Dave Galanter
December 1st 1969 - December 12th 2020
He was loved.

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Member Since: Sun Dec 21, 2008
Posts: 2,228
In Reply To
The Black Guardian 

Location: Paragon City, RI
Member Since: Sat May 17, 2008
Subj: Re: Well see, here's the thing.
Posted: Mon Jul 12, 2021 at 04:37:38 pm EDT (Viewed 113 times)
Reply Subj: Re: Well see, here's the thing.
Posted: Fri Jul 09, 2021 at 03:57:05 pm EDT (Viewed 119 times)

Previous Post

John had one thing that could be remotely interesting about him: he had a really horrible, jerky, egotsitical attitude and got along with nobody. He was even more abrasive than early Wolverine. And you want to take that from him?!

That just seems more boring than he already was.

I've never seen James as boring. He's the fun-loving guy of that family. I think he needs to hook back up with Risque.

That was a problem at Marvel and DC at the time. With a few exceptions, they had no idea how to write non-white characters.

Most of the minority characters introduced at the big 2 were given extremely angry personalities: Sunfire, Thunderbird, Tyroc. If you read Danielle Moonstar's first appearance, she comes off much the same way.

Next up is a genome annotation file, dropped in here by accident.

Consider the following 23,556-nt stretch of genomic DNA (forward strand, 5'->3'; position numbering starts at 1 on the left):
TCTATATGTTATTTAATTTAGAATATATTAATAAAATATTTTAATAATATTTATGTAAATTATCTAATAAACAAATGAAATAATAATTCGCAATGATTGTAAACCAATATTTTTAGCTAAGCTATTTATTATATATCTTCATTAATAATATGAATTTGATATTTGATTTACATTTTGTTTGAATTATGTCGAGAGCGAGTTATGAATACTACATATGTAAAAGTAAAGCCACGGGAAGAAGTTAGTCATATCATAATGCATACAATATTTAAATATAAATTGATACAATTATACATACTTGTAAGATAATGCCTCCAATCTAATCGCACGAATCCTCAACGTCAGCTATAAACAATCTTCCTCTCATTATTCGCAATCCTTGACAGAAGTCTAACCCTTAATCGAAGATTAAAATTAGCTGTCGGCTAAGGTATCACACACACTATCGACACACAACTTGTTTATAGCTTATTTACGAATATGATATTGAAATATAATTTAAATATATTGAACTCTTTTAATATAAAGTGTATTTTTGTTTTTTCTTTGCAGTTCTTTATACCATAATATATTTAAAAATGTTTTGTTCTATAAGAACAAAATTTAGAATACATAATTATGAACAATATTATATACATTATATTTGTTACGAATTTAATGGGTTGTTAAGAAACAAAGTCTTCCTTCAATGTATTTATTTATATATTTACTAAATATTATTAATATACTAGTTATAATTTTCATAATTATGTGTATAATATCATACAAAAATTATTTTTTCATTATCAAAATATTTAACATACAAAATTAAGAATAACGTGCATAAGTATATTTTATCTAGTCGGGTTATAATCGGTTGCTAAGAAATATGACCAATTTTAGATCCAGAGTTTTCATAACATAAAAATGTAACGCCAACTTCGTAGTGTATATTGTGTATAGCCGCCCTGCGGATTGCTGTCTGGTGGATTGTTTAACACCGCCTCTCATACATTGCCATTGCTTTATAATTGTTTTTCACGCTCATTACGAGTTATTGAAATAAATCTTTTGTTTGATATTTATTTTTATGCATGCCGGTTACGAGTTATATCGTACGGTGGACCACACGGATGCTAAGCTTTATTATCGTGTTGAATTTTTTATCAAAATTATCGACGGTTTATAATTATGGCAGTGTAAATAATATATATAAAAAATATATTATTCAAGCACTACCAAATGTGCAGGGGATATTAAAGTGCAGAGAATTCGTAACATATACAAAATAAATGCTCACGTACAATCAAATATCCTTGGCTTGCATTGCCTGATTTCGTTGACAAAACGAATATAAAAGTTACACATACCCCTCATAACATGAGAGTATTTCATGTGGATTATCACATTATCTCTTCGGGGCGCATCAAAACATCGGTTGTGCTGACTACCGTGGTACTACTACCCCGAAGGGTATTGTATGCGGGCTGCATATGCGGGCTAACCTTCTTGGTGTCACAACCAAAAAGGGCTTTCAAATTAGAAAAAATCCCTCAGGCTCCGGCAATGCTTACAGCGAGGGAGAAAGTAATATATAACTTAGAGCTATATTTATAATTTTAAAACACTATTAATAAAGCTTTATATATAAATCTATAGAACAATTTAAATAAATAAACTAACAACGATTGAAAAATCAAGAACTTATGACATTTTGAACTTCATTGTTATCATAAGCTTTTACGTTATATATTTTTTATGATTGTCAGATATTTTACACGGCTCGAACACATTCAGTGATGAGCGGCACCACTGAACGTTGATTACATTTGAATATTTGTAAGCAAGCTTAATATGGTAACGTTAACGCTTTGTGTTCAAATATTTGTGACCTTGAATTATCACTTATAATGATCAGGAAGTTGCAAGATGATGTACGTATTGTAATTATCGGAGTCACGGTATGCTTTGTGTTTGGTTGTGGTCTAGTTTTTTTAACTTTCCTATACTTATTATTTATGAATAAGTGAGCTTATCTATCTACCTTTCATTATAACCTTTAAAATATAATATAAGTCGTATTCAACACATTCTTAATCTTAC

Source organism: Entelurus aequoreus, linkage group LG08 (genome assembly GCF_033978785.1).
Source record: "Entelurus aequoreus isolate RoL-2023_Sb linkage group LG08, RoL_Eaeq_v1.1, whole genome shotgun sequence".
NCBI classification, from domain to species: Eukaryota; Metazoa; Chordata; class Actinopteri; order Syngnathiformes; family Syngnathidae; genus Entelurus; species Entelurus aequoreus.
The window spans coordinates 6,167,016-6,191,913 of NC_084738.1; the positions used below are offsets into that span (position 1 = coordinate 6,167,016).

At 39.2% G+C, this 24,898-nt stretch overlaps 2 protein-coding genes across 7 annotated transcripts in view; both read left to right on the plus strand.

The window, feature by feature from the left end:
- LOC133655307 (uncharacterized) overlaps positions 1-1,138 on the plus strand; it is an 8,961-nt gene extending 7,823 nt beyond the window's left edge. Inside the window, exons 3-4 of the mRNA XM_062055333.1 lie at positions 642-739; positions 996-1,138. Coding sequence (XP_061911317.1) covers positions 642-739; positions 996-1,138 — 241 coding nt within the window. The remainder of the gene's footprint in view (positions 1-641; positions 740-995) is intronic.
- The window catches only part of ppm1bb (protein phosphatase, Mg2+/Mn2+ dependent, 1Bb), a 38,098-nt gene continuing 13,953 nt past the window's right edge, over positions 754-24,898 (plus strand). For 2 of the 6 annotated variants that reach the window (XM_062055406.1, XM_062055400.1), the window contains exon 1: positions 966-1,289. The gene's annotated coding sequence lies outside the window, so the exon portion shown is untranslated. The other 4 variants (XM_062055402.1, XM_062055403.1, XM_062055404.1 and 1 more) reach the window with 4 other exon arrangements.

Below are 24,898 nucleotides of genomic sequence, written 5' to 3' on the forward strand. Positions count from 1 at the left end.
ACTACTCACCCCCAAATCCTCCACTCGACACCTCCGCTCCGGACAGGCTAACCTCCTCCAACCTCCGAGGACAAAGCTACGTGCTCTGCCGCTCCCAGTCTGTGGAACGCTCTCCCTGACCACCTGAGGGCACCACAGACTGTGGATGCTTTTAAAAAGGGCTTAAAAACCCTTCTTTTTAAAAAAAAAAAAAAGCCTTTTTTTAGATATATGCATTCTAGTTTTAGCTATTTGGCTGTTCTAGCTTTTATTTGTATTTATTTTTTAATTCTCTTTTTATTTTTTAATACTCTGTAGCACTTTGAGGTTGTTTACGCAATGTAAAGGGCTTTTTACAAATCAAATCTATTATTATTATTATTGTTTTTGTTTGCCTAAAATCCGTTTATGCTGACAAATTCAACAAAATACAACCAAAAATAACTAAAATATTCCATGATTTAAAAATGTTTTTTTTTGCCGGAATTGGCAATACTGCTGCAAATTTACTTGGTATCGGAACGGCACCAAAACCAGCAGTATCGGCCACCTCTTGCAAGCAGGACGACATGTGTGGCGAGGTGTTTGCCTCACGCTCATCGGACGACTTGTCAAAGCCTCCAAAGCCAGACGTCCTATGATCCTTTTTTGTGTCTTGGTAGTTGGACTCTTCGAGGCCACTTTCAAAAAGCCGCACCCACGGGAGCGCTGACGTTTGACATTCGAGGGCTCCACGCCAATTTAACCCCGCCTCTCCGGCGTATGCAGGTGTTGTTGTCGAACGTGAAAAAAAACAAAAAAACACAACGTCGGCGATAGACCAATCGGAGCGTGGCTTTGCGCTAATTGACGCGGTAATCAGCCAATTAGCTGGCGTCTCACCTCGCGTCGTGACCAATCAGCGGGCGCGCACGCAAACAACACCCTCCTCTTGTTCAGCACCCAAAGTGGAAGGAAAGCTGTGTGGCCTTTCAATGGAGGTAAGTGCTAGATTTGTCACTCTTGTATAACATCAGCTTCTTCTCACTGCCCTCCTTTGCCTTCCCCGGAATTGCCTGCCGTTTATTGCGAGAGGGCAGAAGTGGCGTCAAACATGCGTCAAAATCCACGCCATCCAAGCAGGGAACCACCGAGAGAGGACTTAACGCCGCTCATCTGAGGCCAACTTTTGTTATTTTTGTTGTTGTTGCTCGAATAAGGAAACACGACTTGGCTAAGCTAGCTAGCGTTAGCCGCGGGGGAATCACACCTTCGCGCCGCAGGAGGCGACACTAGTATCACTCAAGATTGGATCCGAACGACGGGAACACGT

The ones who weren't full of rage were given really terrible "streetwise" dialogue. Luke Cage and Cyborg, two very popular characters, were supposed to be speaking jive, but their dialogue was really just unreadable, much like Chris Claremont's atrocious attempt to make Rogue sound like she had a southern accent. Reading her dialogue was as painful as reading Cyborg's.

Otherwise, they were light and airy like characters from a fairy tale. Storm, T'Challa, and Norda were given otherworldly personalities and spoke like computers.

All of these are great characters, but their dialogue has never felt natural.

My point being, Thunderbird was a casualty of the prevailing trend at the time, which was to write him as an angry and inaccessible person.

I don't know if you ever read Grant Morrison's somewhat puzzling 1993 one-shot Doom Force, which was an unnecessary parody of Rob Liefeld's work. There is a character in it who sacrifice's himself at the end of the issue, and it makes one trend glaringly obvious; creating a character just to be killed off. Thunderbird's death seemed a lot like this trope.

I like renewal, and taking discarded characters and making something out of them. James Robinson did this a lot in Starman, Geoff Johns does it a lot, and the new X-Men paradigm has done it for so many characters, and they could do it for many more. I've always thought Thunderbird was a missed opportunity, and I'd love to see a new take on him.

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